A Mississippi grand jury has declined to indict the white woman whose accusation sparked the lynching of Black teenager Emmett Till nearly 70 years ago, despite revelations about an outstanding arrest warrant and the woman’s newly revealed memoir, a prosecutor said Tuesday.
A Leflore County grand jury last week determined that there was insufficient evidence to indict Carolyn Bryant Donham on charges of kidnapping and manslaughter after hearing more than seven hours of testimony from investigators and witnesses, according to Leflore County District Attorney Dewayne Richardson in a news release.
Donham, who is now in her 80s, is unlikely to face prosecution for her role in the events that led to Till’s lynching.
Emmett Till’s cousin and the last living witness to Till’s 1955 kidnapping, the Rev. Wheeler Parker, Jr., called Tuesday’s announcement “unfortunate, but predictable.”
“The prosecutor did his best, and we appreciate his efforts,” Parker said, “but he alone cannot undo hundreds of years of anti-Black systems that ensured those who murdered Emmett Till would go unpunished to this day.”
“The fact remains that those who abducted, tortured, and murdered Emmett were doing so in broad daylight, and our American justice system was and continues to be structured in such a way that they could not be brought to justice for their heinous crimes.”
An email and voicemail left for Donham’s son Tom Bryant were not returned on Tuesday.
In June, a group searching the basement of the Leflore County Courthouse discovered an unsealed arrest warrant accusing Donham, his then-husband Roy Bryant, and his brother-in-law J.W. Milam of Till’s kidnapping in 1955. While the men were arrested and acquitted on murder charges in the subsequent slaying of Till, Donham, who was 21 at the time and is now 87, was never arrested.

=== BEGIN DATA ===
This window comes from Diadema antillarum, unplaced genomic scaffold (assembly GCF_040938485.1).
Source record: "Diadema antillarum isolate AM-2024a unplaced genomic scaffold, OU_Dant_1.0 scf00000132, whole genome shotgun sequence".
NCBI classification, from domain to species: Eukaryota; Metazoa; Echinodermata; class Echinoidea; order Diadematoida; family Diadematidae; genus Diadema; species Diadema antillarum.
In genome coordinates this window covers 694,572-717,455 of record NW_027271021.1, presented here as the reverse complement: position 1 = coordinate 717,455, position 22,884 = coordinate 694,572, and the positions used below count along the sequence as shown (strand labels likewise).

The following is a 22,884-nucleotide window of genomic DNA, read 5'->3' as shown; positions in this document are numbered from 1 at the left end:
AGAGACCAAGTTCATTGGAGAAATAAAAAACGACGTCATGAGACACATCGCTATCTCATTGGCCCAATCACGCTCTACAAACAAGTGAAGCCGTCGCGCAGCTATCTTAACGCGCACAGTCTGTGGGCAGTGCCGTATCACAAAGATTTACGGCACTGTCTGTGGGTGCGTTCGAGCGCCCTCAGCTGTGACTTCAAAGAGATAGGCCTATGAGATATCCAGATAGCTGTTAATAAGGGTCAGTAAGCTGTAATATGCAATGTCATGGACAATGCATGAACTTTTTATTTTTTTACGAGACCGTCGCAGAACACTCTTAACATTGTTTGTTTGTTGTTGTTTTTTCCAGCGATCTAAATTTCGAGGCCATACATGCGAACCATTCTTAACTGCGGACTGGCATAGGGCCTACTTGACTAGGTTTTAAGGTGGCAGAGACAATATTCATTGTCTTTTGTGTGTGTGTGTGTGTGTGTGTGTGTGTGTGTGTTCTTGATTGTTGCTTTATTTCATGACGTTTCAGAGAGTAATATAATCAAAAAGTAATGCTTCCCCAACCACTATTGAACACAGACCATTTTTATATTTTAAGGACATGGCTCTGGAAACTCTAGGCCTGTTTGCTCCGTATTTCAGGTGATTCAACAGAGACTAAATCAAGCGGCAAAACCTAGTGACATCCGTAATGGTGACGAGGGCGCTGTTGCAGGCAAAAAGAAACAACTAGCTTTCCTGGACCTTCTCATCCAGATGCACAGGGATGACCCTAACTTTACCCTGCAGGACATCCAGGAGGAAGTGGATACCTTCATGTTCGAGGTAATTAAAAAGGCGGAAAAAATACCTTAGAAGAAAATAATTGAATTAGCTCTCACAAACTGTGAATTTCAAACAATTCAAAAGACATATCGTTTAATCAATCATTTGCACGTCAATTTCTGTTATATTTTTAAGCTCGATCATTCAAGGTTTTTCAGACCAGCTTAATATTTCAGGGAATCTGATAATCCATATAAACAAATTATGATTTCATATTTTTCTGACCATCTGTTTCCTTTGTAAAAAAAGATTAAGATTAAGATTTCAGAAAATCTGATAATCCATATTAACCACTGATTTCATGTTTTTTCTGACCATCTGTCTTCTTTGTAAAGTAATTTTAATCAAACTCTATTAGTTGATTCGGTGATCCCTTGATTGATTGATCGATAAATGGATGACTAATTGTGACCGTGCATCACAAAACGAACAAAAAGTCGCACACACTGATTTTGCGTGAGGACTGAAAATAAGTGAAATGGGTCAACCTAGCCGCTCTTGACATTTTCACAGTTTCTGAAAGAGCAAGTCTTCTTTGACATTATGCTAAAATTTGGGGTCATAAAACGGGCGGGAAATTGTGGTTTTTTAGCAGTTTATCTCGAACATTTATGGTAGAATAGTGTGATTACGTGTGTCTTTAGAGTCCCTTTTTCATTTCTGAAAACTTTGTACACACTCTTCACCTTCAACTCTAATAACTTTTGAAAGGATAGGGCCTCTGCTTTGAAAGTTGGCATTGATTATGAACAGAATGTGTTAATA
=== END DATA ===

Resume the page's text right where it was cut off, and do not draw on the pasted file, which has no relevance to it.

Donham said in an unpublished memoir obtained by The Associated Press last month that she had no idea what would happen to 14-year-old Till, who lived in Chicago and was visiting relatives in Mississippi when he was abducted, killed, and thrown in a river. She accused him of making lewd remarks and grabbing her while she was working alone at a family business in Money, Mississippi.
According to Donham’s manuscript, the men brought Till to her in the middle of the night for identification, but she tried to help the young man by denying it was him. Despite being kidnapped at gunpoint from a family home by Roy Bryant and Milam, the 14-year-old allegedly identified himself to the men.
Till’s battered, disfigured body was discovered days later in a river, weighted down by a heavy metal fan. Mamie Till Mobley’s decision to open Till’s casket for his funeral in Chicago demonstrated the horror of what had occurred and fueled the civil rights movement.
After receiving inquiries about whether charges could be brought against anyone still alive, the Justice Department launched an investigation into Till’s death in 2004. The department stated that the statute of limitations on any potential federal crime had expired, but the FBI worked with state investigators to determine whether state charges could be brought. A Mississippi grand jury declined to indict anyone in February 2007, and the Justice Department announced that the case would be closed.
After a 2017 book quoted Donham as saying she lied when she claimed Till grabbed her, whistled, and made sexual advances toward her, the Justice Department reopened the investigation. Donham’s relatives have publicly denied that she recanted her allegations against Till. However, federal officials announced last year that their investigation had been reopened, citing “insufficient evidence to prove beyond a reasonable doubt that she lied to the FBI.”